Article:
Four Reasons Its Ok Not to Discount on Independence Day

Four Reasons It’s Ok to NOT to Discount Independence Day

Depending on the type of brand you represent, July 4th, commonly referred to as Independence Day can either be a huge boost or completely irrelevant. To the best majority of retail oriented fashion brands, it’s the latter. Some however still try to find relevant with their look at me blue, red and white dress or small businesses are patriots too colorblocked items. But for every tri colored America’s sweetheart pendant that is sold, there is an equally compelling reason not to discount on Independence Day.

Shopping on the 4th

From a very high level standpoint, it would seem the 4th of July and the week prior is a huge commercial holiday, overshadowing President’s Day and even Memorial Day. However, at a deeper glance spending on apparel and beauty products is far lower, hardly reaching the top fifteen of commercial holidays in the US ( according to the National Retail Federation ) and a little more than one-hundredth the volume of the holiday season. Even further, over 90% of spending will be driven by food and novelty items and travel, leaving a smaller pot for apparel, particularly from brands that lack visibility. While people are shopping on the 4th, it’s more likely your customer is buying gluten free hot dog buns than designer denim.

Disingenuous

Your customers and audience can smell deception from a mile away and if you’ve never so much as touched cobalt blue or cerulean in your last four resort collections, putting out a capsule line just in time for the vegan patties and smokestacks is just desperate. Consumers aren’t keen on brands that are just fishing for every dollar and cent, rather than providing a greater added value to their social experience. While just about everyone loves to acquire patriotic apparel, regardless of their country of origin or culture, if your brand isn’t known for color blocked bandeaus, there are much better times to start.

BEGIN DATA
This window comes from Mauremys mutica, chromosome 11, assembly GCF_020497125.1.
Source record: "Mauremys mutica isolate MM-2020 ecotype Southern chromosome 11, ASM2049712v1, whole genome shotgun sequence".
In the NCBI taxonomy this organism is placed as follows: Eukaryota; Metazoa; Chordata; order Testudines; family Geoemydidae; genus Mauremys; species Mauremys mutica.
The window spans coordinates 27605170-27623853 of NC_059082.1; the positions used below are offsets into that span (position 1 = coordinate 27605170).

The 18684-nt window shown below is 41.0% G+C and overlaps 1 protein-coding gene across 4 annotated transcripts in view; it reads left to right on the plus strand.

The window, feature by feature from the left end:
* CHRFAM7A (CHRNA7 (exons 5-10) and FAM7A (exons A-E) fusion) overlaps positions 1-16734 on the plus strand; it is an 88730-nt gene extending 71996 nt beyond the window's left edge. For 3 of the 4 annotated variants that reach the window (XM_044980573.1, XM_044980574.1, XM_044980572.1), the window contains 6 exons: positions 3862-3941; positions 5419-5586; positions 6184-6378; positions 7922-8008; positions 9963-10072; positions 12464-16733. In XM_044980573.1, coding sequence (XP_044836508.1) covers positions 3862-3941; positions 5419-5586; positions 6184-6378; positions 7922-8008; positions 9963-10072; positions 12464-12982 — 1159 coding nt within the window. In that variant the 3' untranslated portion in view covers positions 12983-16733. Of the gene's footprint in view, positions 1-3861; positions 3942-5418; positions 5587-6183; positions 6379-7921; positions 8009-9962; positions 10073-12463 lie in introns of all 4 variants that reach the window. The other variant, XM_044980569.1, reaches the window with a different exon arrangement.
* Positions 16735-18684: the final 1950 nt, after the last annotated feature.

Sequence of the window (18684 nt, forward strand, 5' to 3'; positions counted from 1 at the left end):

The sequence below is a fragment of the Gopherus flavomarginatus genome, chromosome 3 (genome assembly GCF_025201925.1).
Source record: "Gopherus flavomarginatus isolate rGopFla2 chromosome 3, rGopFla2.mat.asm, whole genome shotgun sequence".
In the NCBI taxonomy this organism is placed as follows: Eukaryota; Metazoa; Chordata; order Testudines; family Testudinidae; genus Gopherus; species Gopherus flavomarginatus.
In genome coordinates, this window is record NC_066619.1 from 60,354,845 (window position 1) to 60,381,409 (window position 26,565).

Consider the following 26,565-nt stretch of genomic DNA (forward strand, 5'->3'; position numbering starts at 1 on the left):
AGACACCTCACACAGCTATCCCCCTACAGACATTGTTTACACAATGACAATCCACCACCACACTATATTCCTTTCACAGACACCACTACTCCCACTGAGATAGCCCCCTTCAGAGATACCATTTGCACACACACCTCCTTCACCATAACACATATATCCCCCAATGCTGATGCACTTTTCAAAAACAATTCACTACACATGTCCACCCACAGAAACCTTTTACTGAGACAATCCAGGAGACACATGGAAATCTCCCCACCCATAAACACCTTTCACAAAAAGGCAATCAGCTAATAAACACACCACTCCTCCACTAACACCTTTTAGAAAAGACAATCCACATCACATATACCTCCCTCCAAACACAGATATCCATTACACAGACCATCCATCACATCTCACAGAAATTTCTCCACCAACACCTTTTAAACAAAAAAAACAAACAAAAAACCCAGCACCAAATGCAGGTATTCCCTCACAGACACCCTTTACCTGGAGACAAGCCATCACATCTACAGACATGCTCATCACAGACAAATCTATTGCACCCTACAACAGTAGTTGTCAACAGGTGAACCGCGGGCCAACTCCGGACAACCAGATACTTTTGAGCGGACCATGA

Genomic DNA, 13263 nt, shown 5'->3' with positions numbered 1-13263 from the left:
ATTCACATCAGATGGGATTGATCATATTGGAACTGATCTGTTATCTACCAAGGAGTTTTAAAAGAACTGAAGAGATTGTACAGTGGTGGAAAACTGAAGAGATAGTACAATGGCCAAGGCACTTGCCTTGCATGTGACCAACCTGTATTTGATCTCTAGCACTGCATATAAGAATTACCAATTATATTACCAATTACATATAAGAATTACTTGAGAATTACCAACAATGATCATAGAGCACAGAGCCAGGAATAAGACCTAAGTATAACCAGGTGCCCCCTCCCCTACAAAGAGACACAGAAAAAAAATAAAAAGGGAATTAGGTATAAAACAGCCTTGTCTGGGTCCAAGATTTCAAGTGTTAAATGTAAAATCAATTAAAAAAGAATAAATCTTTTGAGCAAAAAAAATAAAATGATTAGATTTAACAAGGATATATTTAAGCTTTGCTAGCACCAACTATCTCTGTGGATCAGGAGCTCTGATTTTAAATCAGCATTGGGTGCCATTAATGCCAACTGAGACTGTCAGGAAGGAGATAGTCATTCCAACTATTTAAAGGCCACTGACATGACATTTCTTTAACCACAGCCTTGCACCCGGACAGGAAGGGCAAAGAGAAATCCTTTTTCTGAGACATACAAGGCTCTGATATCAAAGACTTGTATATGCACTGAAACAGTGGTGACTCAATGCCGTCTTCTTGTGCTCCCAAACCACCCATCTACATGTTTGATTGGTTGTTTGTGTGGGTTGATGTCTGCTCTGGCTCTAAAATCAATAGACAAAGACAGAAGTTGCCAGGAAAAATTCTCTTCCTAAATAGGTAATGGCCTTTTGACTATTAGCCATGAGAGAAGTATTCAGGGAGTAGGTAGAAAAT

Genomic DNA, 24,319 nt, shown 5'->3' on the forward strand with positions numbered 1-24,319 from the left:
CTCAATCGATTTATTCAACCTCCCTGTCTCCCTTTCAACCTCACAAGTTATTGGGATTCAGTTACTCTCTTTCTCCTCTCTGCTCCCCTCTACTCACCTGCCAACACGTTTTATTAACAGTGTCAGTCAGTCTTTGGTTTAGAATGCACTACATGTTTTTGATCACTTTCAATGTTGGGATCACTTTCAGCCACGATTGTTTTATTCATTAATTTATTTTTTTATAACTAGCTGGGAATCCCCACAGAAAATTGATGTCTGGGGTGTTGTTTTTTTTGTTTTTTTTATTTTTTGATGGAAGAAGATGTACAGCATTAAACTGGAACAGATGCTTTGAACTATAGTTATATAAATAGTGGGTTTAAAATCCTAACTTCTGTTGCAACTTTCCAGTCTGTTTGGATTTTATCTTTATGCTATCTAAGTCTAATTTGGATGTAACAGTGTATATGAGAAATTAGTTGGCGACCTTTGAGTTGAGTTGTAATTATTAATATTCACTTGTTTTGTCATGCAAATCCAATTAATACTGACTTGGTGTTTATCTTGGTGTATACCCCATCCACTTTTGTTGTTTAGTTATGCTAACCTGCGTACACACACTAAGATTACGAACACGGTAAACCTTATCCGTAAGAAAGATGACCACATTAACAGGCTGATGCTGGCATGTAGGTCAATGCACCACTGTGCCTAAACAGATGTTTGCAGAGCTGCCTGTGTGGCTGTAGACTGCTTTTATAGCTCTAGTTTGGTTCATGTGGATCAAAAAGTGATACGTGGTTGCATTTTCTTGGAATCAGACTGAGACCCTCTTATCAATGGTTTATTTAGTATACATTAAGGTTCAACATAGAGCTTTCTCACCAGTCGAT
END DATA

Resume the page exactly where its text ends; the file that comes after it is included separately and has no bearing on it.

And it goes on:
Consumer Focus or Lack Thereof

Unless you are also selling skirts for a grill or accessories tailor made for a chic tabletop or pool party, consumers probably aren’t searching for a new dress to wear to Uncle Sam’s family barbecue. That’s not to say that a capsule collection of Americana themed rompers and blazers won’t sell out at Target, but those items are more likely to be acquired with a bag of charcoal than without it.

Discounting, Discounting and More Discounting

As a designer or a brand, there’s always a bottom line and inevitably, no matter how small, every sale contributes to it. However there is also a matter of perceived value and a customer baseline. Every time a product goes on sale, there’s a subconscious assessment of why the product is on sale: Is the quality inferior? Is this design dated / out of trend? Is the brand struggling? Essentially by lowering the price point, customers adjust to a new perceived value and realign the brand quality accordingly. Marking down a set of summer separates from $349 to $299 for special sales is one thing. But the customer will wait for the next Veterans Day or Memorial Day ( other typically unrelated holidays for most fashion brands ) for a bigger 50% discount once they’ve grown accustomed to it.

Featured Image: Ms Maverick Muse

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